Motorola Guns for Lower-End Market
The new Moto G's splashy colors may bring to mind Apple's iPhone 5c, but that's pretty much where the similarity ends. The unlocked, no-contract Moto G will sell for just $179, and it could have the broad appeal in emerging markets that has eluded the much-pricier iPhone 5c. "These areas are still very brand-aware and value a brand like Motorola highly," noted tech analyst Rob Enderle.
Nov 14, 2013 9:05 AM PT
Motorola on Wednesday announced the Moto G, an unlocked, no-contract smartphone with an unlockable bootloader running Android 4.3, Jelly Bean, to be widely available next year.
An 8-GB version will be offered for US$179 and a 16-GB version for $199.
The rollout began this week in Brazil and parts of Europe, and the device will come to the United States in 2014.
The Moto G "is designed for people who may be purchasing their first smartphone or love Android, and want the very best of Google Mobile Services, and who do not want to compromise on quality, style or experience in the name of affordability," Motorola spokesperson Kristine Mulford told TechNewsWorld.
What the G Will Offer
The Moto G has an edge-to-edge 4.5-inch HD display with 1280 x 720 pixel resolution at 329 PPI.
It runs on a quad-core 1.2 GHz Qualcomm Snapdragon 400 processor.
The device has a micro USB port and a headset jack.
Its rear camera is user-configurable and offers 3.8 or 5 MP resolution depending on how it's set up. Features include LED flash, 4x digital zoom, slow motion video, burst mode, auto HDR and panaroma capability.
The Moto G has a 1.3 MP front camera.
Both cameras offer 720p HD video capture and playback at 30 fps.
The Moto G supports 802.11 b/g/n WiFi and Bluetooth 4.0. Location services supported are GPS and GLONASS.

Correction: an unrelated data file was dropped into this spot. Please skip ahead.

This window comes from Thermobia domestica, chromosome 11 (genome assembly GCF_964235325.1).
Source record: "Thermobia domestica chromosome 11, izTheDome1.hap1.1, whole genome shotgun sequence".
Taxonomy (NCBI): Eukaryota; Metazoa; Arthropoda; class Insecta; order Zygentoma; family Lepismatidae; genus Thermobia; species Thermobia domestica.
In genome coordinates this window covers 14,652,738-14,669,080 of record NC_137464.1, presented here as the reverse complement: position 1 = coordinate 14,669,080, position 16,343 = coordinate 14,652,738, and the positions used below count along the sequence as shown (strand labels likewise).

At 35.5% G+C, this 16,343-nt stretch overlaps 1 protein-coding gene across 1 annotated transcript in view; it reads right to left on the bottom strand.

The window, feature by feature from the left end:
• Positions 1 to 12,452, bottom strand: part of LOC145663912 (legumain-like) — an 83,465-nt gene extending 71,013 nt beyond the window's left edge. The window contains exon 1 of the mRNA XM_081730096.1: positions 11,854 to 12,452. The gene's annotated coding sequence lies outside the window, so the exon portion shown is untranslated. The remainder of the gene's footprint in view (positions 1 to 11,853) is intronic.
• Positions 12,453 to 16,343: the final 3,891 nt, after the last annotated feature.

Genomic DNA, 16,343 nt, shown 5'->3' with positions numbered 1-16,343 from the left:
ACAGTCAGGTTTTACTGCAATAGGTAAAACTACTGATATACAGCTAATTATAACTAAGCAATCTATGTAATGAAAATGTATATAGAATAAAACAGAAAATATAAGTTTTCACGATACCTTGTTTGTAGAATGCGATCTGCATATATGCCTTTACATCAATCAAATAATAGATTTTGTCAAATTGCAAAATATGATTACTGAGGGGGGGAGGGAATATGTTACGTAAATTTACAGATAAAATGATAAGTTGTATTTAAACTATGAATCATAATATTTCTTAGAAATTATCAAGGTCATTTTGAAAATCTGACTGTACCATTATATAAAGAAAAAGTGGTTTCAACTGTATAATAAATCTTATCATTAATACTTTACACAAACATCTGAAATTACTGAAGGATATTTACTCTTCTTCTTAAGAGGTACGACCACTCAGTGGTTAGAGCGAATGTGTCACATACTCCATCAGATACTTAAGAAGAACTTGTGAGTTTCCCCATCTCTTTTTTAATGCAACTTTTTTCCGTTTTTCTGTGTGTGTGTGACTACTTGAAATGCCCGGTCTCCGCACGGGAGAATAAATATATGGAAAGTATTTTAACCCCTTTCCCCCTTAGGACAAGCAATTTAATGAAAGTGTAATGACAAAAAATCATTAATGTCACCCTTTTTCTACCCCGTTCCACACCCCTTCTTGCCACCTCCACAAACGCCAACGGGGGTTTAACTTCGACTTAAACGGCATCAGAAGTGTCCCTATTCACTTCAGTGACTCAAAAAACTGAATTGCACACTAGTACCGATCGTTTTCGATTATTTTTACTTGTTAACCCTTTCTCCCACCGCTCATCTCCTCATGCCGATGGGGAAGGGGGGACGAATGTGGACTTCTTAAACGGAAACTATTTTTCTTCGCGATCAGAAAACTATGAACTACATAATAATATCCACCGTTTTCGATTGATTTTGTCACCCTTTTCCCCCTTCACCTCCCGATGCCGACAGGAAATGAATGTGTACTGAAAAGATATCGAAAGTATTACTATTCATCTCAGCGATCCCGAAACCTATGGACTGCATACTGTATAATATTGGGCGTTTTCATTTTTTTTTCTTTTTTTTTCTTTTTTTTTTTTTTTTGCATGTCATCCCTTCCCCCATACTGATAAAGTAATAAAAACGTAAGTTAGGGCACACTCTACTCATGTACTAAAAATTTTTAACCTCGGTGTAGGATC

Purchasers will get an extra 50 GB of Google Drive storage free for two years on top of the standard 15 GB that come with the Moto G.
A Pointer to Google's Marketing Strategy?
The Moto G is Motorola parent Google's attempt to target the lower-end market.
"Nexus devices are reference designs for new versions of Android, and appeal to early adopters," Motorola's Mulford remarked. "We've chosen to focus our resources on products for a broader market."
Indeed: The Moto G is a 3G device, and doesn't support 4G LTE networks, and that means the U.S. market, where carriers are moving to LTE, might be more of an afterthought than anything else.
"This is a value play and more for the emerging market than the developed world," Rob Enderle, principal analyst of the Enderle Group, told TechNewsWorld.
White-box smartphone manufacturers in Asia reportedly offer Android devices at lower prices and with more features than the Moto G does, but that might not impact the G's sales because "these areas are still very brand-aware and value a brand like Motorola highly," Enderle pointed out.
In such markets, the Moto G "will likely be seen as somewhat of a premium phone with a higher status," he explained.
Running From Tizen
Google really needs to bolster Android now that the open-source Tizen mobile OS, which is backed by Samsung and Intel, is gaining strength.
Tizen is a Linux Foundation project supported by major mobile industry players.
The Tizen Association on Tuesday announced the launch of a partner program with 36 new members, including eBay, McAfee and The Weather Channel.
Samsung overwhelmingly dominates the Android market, and speculation that it would use this strength to move away from Google first arose when it developed its own Bada OS, which later was rolled into Tizen.
Samsung has been shifting its emphasis "to a uniquely Samsung user experience on Android, in what appears to be a long-term strategy to migrate its users to Tizen," Enderle said.
If Samsung does succeed, it would "dramatically reduce" Android's success and influence, he predicted.
However, because the move likely will take years and is not likely to succeed, he surmised that in the near term, Samsung will offer two streams of products -- one running Android and the other Tizen.